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Recently evolved human-specific methylated regions are enriched in schizophrenia signals

By Niladri Banerjee, Tatiana Polushina, Francesco Bettella, Sudheer Giddaluru, Vidar M. Steen, Ole A. Andreassen, Stephanie Le Hellard

Posted 02 Mar 2017
bioRxiv DOI: 10.1101/113175 (published DOI: 10.1186/s12862-018-1177-2)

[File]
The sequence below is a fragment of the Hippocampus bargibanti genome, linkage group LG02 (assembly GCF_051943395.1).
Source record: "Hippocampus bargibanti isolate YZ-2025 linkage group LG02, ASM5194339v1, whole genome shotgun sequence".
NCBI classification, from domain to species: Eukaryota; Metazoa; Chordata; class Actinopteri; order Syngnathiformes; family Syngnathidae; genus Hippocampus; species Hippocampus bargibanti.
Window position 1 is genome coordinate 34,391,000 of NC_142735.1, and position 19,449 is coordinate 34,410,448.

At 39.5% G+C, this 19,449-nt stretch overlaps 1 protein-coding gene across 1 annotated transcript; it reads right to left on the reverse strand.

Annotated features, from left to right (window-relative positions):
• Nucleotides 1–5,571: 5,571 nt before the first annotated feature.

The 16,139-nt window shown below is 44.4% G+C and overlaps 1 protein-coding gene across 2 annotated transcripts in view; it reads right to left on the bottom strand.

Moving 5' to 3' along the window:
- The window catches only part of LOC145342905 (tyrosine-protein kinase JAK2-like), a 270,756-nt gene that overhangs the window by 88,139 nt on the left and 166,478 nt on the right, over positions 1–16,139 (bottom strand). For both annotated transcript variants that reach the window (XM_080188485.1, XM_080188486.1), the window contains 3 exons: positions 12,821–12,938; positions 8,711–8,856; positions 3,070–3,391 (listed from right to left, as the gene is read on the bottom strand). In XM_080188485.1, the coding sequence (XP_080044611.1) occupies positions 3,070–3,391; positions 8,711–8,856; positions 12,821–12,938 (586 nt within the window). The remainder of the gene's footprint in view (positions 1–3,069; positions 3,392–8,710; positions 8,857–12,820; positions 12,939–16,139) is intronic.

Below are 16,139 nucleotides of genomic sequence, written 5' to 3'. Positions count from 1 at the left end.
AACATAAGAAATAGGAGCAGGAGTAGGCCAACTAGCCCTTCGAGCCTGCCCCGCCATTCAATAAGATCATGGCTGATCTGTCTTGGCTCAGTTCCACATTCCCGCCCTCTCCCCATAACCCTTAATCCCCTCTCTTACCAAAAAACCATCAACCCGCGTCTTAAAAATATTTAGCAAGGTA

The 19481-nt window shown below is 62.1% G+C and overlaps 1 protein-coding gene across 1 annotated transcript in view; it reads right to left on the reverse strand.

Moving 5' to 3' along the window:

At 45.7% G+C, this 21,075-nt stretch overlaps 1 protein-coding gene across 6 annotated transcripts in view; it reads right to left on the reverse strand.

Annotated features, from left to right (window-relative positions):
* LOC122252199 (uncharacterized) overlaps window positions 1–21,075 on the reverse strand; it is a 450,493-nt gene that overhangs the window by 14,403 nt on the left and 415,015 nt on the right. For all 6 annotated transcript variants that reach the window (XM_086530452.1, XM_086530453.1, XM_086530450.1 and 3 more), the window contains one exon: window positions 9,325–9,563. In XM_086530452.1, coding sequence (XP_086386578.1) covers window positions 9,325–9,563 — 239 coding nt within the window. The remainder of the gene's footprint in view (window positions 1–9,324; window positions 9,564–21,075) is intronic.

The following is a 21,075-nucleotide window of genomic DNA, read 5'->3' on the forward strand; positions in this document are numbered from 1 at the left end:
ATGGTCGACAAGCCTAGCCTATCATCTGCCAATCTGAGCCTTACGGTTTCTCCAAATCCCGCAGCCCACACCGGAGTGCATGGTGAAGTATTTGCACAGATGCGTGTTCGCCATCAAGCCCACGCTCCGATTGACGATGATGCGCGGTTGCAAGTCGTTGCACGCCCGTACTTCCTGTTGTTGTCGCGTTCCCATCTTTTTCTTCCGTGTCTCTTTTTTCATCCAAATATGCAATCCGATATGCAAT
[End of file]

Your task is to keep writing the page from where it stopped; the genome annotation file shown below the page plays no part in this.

Background: One explanation for the persistence of schizophrenia despite the reduced fertility of patients is that it is a by-product of recent human evolution. This hypothesis is supported by evidence suggesting that recently-evolved genomic regions in humans are involved in the genetic risk for schizophrenia. Using summary statistics from genome-wide association studies (GWAS) of schizophrenia and 11 other phenotypes, we tested for enrichment of association with GWAS traits in regions that have undergone methylation changes in the human lineage compared to Neanderthals and Denisovans, i.e. human-specific differentially methylated regions (DMRs). We used analytical tools that evaluate polygenic enrichment of a subset of genomic variants against all variants. Results: Schizophrenia was the only trait in which DMR SNPs showed clear enrichment of association that passed the genome-wide significance threshold. The enrichment was not observed for Neanderthal or Denisovan DMRs. The enrichment seen in human DMRs is comparable to that for genomic regions tagged by Neanderthal Selective Sweep markers, and stronger than that for Human Accelerated Regions. The enrichment survives multiple testing performed through permutation (n=10,000) and bootstrapping (n=5,000) in INRICH (p<0.01). Some enrichment of association with height was observed at the gene level. Conclusions: Regions where DNA methylation modifications have changed during recent human evolution show enrichment of association with schizophrenia and possibly with height. Our study further supports the hypothesis that genetic variants conferring risk of schizophrenia co-occur in genomic regions that have changed as the human species evolved. Since methylation is an epigenetic mark, potentially mediated by environmental changes, our results also suggest that interaction with the environment might have contributed to that association.

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